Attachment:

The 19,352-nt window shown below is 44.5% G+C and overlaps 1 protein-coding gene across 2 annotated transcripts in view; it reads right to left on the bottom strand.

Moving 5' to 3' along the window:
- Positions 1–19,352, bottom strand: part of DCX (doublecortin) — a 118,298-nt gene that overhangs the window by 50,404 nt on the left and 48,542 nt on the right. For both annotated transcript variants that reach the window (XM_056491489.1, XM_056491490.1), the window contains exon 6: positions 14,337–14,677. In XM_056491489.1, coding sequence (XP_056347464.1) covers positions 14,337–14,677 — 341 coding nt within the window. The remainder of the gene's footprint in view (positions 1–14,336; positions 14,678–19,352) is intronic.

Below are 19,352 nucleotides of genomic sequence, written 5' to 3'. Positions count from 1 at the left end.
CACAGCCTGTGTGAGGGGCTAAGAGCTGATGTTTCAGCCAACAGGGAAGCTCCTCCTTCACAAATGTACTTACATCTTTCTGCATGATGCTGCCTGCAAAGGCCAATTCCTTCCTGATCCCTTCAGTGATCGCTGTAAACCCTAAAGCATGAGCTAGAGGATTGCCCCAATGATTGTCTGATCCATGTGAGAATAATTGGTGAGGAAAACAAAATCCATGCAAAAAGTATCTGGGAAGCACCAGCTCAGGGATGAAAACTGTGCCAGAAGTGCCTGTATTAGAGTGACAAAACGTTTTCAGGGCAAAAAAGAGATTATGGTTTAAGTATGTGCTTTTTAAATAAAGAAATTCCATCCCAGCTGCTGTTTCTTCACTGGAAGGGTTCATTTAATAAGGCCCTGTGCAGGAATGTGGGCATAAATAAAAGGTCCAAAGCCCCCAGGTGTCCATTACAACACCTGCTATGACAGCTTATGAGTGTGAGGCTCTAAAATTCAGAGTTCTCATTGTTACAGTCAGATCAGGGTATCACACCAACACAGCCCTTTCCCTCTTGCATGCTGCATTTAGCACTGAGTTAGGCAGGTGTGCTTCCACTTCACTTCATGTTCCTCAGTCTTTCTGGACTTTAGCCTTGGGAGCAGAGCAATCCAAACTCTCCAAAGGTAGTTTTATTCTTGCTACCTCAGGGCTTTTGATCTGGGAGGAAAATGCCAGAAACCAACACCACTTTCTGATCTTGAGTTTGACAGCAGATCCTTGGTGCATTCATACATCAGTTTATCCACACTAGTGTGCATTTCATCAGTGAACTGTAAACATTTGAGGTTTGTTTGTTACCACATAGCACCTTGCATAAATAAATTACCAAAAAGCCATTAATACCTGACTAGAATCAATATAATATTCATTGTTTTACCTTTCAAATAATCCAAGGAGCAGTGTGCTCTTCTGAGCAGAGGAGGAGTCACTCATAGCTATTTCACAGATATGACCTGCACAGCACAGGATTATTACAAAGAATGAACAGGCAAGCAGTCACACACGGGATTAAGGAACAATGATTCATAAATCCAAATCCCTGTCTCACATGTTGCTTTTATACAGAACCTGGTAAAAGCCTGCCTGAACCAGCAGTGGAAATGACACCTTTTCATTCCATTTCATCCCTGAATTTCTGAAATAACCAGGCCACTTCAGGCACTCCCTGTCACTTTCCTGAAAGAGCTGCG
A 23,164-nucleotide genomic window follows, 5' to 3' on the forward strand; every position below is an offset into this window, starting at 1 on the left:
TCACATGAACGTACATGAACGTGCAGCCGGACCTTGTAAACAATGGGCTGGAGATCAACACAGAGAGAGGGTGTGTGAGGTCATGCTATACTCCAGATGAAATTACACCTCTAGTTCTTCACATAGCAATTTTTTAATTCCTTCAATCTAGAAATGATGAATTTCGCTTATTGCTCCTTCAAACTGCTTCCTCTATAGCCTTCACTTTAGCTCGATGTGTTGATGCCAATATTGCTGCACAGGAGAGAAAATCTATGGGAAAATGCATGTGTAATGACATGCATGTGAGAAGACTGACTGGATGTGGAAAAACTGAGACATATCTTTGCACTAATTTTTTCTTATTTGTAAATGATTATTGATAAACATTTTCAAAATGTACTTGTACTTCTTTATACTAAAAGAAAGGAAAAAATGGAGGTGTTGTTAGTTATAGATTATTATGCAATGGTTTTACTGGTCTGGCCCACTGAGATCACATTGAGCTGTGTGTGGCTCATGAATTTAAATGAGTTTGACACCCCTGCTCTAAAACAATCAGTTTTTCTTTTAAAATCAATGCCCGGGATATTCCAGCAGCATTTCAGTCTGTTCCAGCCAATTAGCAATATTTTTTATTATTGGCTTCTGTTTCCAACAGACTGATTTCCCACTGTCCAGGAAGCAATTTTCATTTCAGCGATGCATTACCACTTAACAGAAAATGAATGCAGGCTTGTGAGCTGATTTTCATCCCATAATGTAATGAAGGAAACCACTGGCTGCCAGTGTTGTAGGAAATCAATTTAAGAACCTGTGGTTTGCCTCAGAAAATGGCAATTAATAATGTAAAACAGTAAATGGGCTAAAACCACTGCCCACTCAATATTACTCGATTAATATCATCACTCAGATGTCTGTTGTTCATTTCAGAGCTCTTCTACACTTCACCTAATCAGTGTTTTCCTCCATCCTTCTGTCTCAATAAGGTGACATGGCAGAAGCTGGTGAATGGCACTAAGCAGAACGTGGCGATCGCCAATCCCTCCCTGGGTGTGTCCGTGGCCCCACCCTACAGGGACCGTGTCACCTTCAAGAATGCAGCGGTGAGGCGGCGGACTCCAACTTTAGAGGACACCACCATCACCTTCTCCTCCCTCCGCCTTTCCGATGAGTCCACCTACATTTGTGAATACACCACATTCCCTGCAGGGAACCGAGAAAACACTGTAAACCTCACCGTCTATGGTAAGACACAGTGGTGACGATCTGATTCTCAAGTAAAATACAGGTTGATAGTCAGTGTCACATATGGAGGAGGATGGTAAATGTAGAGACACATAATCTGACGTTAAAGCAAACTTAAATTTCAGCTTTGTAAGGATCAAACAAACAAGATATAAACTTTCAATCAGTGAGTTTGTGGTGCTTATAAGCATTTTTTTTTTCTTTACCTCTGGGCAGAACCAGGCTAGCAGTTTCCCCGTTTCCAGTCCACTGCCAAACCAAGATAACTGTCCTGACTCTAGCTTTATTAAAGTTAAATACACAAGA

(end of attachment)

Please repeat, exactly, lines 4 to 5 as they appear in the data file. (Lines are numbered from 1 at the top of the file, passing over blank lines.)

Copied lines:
Below are 19,352 nucleotides of genomic sequence, written 5' to 3'. Positions count from 1 at the left end.
CACAGCCTGTGTGAGGGGCTAAGAGCTGATGTTTCAGCCAACAGGGAAGCTCCTCCTTCACAAATGTACTTACATCTTTCTGCATGATGCTGCCTGCAAAGGCCAATTCCTTCCTGATCCCTTCAGTGATCGCTGTAAACCCTAAAGCATGAGCTAGAGGATTGCCCCAATGATTGTCTGATCCATGTGAGAATAATTGGTGAGGAAAACAAAATCCATGCAAAAAGTATCTGGGAAGCACCAGCTCAGGGATGAAAACTGTGCCAGAAGTGCCTGTATTAGAGTGACAAAACGTTTTCAGGGCAAAAAAGAGATTATGGTTTAAGTATGTGCTTTTTAAATAAAGAAATTCCATCCCAGCTGCTGTTTCTTCACTGGAAGGGTTCATTTAATAAGGCCCTGTGCAGGAATGTGGGCATAAATAAAAGGTCCAAAGCCCCCAGGTGTCCATTACAACACCTGCTATGACAGCTTATGAGTGTGAGGCTCTAAAATTCAGAGTTCTCATTGTTACAGTCAGATCAGGGTATCACACCAACACAGCCCTTTCCCTCTTGCATGCTGCATTTAGCACTGAGTTAGGCAGGTGTGCTTCCACTTCACTTCATGTTCCTCAGTCTTTCTGGACTTTAGCCTTGGGAGCAGAGCAATCCAAACTCTCCAAAGGTAGTTTTATTCTTGCTACCTCAGGGCTTTTGATCTGGGAGGAAAATGCCAGAAACCAACACCACTTTCTGATCTTGAGTTTGACAGCAGATCCTTGGTGCATTCATACATCAGTTTATCCACACTAGTGTGCATTTCATCAGTGAACTGTAAACATTTGAGGTTTGTTTGTTACCACATAGCACCTTGCATAAATAAATTACCAAAAAGCCATTAATACCTGACTAGAATCAATATAATATTCATTGTTTTACCTTTCAAATAATCCAAGGAGCAGTGTGCTCTTCTGAGCAGAGGAGGAGTCACTCATAGCTATTTCACAGATATGACCTGCACAGCACAGGATTATTACAAAGAATGAACAGGCAAGCAGTCACACACGGGATTAAGGAACAATGATTCATAAATCCAAATCCCTGTCTCACATGTTGCTTTTATACAGAACCTGGTAAAAGCCTGCCTGAACCAGCAGTGGAAATGACACCTTTTCATTCCATTTCATCCCTGAATTTCTGAAATAACCAGGCCACTTCAGGCACTCCCTGTCACTTTCCTGAAAGAGCTGCG